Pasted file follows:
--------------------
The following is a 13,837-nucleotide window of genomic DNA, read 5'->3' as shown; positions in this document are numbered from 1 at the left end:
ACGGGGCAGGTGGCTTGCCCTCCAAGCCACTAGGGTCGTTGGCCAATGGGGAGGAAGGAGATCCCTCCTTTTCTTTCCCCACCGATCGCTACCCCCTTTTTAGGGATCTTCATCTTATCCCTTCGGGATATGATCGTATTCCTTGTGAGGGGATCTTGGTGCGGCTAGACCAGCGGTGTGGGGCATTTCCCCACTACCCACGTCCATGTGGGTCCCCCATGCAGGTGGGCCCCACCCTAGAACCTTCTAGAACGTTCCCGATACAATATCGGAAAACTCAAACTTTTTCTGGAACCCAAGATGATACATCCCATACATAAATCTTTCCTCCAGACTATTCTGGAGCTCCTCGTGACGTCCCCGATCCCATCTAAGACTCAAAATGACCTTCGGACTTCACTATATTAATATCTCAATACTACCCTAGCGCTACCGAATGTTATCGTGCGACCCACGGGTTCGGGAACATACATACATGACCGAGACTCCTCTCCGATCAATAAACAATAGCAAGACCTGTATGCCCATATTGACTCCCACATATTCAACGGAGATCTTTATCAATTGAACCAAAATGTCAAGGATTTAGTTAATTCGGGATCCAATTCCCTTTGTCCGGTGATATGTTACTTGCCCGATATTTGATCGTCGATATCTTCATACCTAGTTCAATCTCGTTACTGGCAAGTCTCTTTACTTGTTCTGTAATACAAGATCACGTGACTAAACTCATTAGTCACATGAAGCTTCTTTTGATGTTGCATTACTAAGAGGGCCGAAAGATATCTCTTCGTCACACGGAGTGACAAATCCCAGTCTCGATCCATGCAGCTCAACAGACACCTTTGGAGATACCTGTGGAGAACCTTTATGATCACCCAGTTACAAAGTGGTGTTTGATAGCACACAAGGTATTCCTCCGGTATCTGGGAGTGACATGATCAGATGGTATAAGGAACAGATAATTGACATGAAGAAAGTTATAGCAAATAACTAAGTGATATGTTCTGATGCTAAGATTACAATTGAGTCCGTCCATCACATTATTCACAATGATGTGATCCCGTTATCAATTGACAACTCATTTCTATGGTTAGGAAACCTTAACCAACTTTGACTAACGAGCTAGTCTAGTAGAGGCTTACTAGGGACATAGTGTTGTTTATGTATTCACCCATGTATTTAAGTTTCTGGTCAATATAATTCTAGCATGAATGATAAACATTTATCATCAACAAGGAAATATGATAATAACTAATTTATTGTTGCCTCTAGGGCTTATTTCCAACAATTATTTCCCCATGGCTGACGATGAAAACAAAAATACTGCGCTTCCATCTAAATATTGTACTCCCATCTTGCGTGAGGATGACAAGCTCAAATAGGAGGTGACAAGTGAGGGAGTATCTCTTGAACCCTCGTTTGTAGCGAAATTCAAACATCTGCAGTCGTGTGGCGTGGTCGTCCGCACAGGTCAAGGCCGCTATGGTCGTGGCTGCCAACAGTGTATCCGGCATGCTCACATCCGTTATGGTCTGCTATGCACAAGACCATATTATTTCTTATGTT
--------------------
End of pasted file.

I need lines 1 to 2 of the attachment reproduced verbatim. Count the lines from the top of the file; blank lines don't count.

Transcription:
The following is a 13,837-nucleotide window of genomic DNA, read 5'->3' as shown; positions in this document are numbered from 1 at the left end:
ACGGGGCAGGTGGCTTGCCCTCCAAGCCACTAGGGTCGTTGGCCAATGGGGAGGAAGGAGATCCCTCCTTTTCTTTCCCCACCGATCGCTACCCCCTTTTTAGGGATCTTCATCTTATCCCTTCGGGATATGATCGTATTCCTTGTGAGGGGATCTTGGTGCGGCTAGACCAGCGGTGTGGGGCATTTCCCCACTACCCACGTCCATGTGGGTCCCCCATGCAGGTGGGCCCCACCCTAGAACCTTCTAGAACGTTCCCGATACAATATCGGAAAACTCAAACTTTTTCTGGAACCCAAGATGATACATCCCATACATAAATCTTTCCTCCAGACTATTCTGGAGCTCCTCGTGACGTCCCCGATCCCATCTAAGACTCAAAATGACCTTCGGACTTCACTATATTAATATCTCAATACTACCCTAGCGCTACCGAATGTTATCGTGCGACCCACGGGTTCGGGAACATACATACATGACCGAGACTCCTCTCCGATCAATAAACAATAGCAAGACCTGTATGCCCATATTGACTCCCACATATTCAACGGAGATCTTTATCAATTGAACCAAAATGTCAAGGATTTAGTTAATTCGGGATCCAATTCCCTTTGTCCGGTGATATGTTACTTGCCCGATATTTGATCGTCGATATCTTCATACCTAGTTCAATCTCGTTACTGGCAAGTCTCTTTACTTGTTCTGTAATACAAGATCACGTGACTAAACTCATTAGTCACATGAAGCTTCTTTTGATGTTGCATTACTAAGAGGGCCGAAAGATATCTCTTCGTCACACGGAGTGACAAATCCCAGTCTCGATCCATGCAGCTCAACAGACACCTTTGGAGATACCTGTGGAGAACCTTTATGATCACCCAGTTACAAAGTGGTGTTTGATAGCACACAAGGTATTCCTCCGGTATCTGGGAGTGACATGATCAGATGGTATAAGGAACAGATAATTGACATGAAGAAAGTTATAGCAAATAACTAAGTGATATGTTCTGATGCTAAGATTACAATTGAGTCCGTCCATCACATTATTCACAATGATGTGATCCCGTTATCAATTGACAACTCATTTCTATGGTTAGGAAACCTTAACCAACTTTGACTAACGAGCTAGTCTAGTAGAGGCTTACTAGGGACATAGTGTTGTTTATGTATTCACCCATGTATTTAAGTTTCTGGTCAATATAATTCTAGCATGAATGATAAACATTTATCATCAACAAGGAAATATGATAATAACTAATTTATTGTTGCCTCTAGGGCTTATTTCCAACAATTATTTCCCCATGGCTGACGATGAAAACAAAAATACTGCGCTTCCATCTAAATATTGTACTCCCATCTTGCGTGAGGATGACAAGCTCAAATAGGAGGTGACAAGTGAGGGAGTATCTCTTGAACCCTCGTTTGTAGCGAAATTCAAACATCTGCAGTCGTGTGGCGTGGTCGTCCGCACAGGTCAAGGCCGCTATGGTCGTGGCTGCCAACAGTGTATCCGGCATGCTCACATCCGTTATGGTCTGCTATGCACAAGACCATATTATTTCTTATGTT